'Sick Leave' Mandates We Can Ill Afford

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"Never let a good crisis go to waste," said President Obama's chief of staff, Rahm Emanual. For Democrats, the H1N1 pandemic is as good a crisis as they come.

Congress seeks to use this crisis to do what Democrats have wanted to do for years-to write into federal law, for the first time, a requirement that employers give workers paid sick leave.

On Tuesday Connecticut Democrats Senator Chris Dodd and Representative Rosa DeLauro released the Pandemic Protection for Workers, Families, and Businesses Act, which would require that all employers with more than 15 workers offer full-time workers seven days of paid sick leave, and part-time employees a share commensurate with hours worked.

"This isn't just a workers' rights issue - it's a public health emergency," said Mr. Dodd. "Families shouldn't have to choose between staying healthy and making ends meet."

But with an unemployment rate of 10.2% and forecast to rise even further, the additional cost of paid sick leave would discourage hiring, lower some workers' wages, and cause others with low-skills to lose jobs.

Under the bill paid sick time would not just be available when workers were sick. An employee would also be able to use leave to look after sick children-to stay home with them when they were sick, to take them to the doctor for routine as well as sick visits, or to stay home with them when schools were closed due to the sickness of other children.

Use of sick leave in the bill is restricted to contagious diseases, but it's a fair bet that as soon as Congress hears from breast cancer patients, HIV/AIDS sufferers, and car accident victims that the law would be extended to cover all sickness.

The Dodd-DeLauro bill is similar to the Healthy Families Act, originally sponsored by the late Senator Edward Kennedy, and the Emergency Influenza Containment Act, sponsored by Chairman George Miller of the House Education and Labor Committee.

Bills to require sick leave have never passed Congress for a simple reason: they don't make sense. More than three-fourths of workers already have sick leave and would derive no benefit from a new federal law; workers without sick leave are often in entry-level jobs and might lose their jobs altogether.

The bills are open to abuse. The Dodd-DeLauro bill states that "paid sick time shall be provided upon the oral or written request of a covered employee" without medical certification needed, and employers are not allowed to consider potential abuse of sick leave into account when considering promotions or raises. Sick workers mean others have to pick up the slack.

Economists such as Harvard's Alberto Alesina and MIT's Olivier Blanchard, now International Monetary Fund chief economist, have reached the same conclusion: European labor market regulations, including those that award sick pay, have resulted in higher unemployment because employers substituted labor-saving machines as the cost of low-skill workers went up. With the U.S. unemployment rate at a 26-year high, this is not the time to price American workers out of jobs.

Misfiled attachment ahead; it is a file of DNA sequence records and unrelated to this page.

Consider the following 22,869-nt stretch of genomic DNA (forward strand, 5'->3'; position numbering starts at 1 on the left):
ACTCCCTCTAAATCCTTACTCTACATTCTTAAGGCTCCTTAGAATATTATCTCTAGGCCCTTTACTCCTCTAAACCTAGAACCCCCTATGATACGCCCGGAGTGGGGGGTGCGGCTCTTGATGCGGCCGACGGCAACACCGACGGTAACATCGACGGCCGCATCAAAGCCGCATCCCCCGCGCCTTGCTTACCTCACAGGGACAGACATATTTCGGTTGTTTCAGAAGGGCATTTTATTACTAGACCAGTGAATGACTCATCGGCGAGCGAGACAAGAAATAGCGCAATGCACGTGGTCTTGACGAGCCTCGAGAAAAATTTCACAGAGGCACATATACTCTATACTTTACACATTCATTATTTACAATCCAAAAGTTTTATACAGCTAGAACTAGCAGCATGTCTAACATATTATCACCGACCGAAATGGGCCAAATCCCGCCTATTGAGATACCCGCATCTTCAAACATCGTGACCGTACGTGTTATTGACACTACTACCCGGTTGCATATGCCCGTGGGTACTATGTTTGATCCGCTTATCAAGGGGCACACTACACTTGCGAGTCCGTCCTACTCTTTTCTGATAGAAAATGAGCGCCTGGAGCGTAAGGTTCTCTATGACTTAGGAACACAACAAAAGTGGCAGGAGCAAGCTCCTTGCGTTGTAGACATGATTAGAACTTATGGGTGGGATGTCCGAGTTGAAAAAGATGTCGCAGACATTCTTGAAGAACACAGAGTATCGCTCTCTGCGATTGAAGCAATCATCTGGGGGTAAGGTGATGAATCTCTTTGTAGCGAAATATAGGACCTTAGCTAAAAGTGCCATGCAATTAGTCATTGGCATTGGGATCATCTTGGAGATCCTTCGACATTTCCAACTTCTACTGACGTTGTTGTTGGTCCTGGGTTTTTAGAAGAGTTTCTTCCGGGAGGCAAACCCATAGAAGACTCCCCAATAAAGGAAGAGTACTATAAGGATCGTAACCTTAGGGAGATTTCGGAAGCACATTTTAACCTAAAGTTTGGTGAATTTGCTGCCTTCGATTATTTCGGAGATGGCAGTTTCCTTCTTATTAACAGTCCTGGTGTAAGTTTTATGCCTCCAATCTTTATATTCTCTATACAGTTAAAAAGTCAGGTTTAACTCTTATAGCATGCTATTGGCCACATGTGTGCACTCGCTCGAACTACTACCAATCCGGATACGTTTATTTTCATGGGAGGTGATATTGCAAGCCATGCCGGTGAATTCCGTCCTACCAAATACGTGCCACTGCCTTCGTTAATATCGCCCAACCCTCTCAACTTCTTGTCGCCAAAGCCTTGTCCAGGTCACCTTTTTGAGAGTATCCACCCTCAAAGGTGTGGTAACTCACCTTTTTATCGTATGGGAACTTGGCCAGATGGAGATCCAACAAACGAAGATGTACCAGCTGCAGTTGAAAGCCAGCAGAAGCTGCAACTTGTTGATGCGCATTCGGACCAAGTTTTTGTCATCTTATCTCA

The Labor Department estimates that 77% of full-time private sector workers and 89% of state and local government employees have some paid sick leave, and still others have access to nonspecific, personal time off-days that they can use for vacation, illness, or other purposes. Many employers without formal policies give leave on a case-by-case basis, to prevent contagion.

It is admittedly hard for workers without paid leave to stay home when they are ill and for single parents, often mothers in low-wage jobs, to look after sick children. But it would be even harder for these workers to lose their jobs altogether and be unemployed. In October 36% of the unemployed had been out of work for over six months, and finding work is a challenge.

The International Franchise Association estimates that the Healthy Families Act would cost an average franchise business-typically a fast-food restaurant or a motel--$800 to $1,000 a year for each employee, plus additional costs for "temporary staff, additional record-keeping, burdening co-workers with increased workloads, or the loss of business due to decreased productivity caused by absent staff."

Local restaurants, clothing stores, and computer repair shops are exactly the sort of businesses that might not give sick leave today, and would offer fewer jobs tomorrow if sick leave were required. Teenage unemployment stands at 27%. If Congress passes a sick leave bill, teenagers and others looking for entry-level jobs will have even more difficulty finding a job.

The real crisis that grips most Americans of working age is not swine flu but the economy, and the fear that jobs will vanish tomorrow. When members of Congress go home for Thanksgiving recess, constituents will tell them not to make the economy worse. That common sense prescription means Congress should abandon required sick leave, and instead focus on how to put America back to work.

Diana Furchtgott-Roth, former chief economist at the U.S. Department of Labor, is senior fellow and director of Economics21 at the Manhattan Institute. Follow her on Twitter: @FurchtgottRoth.   

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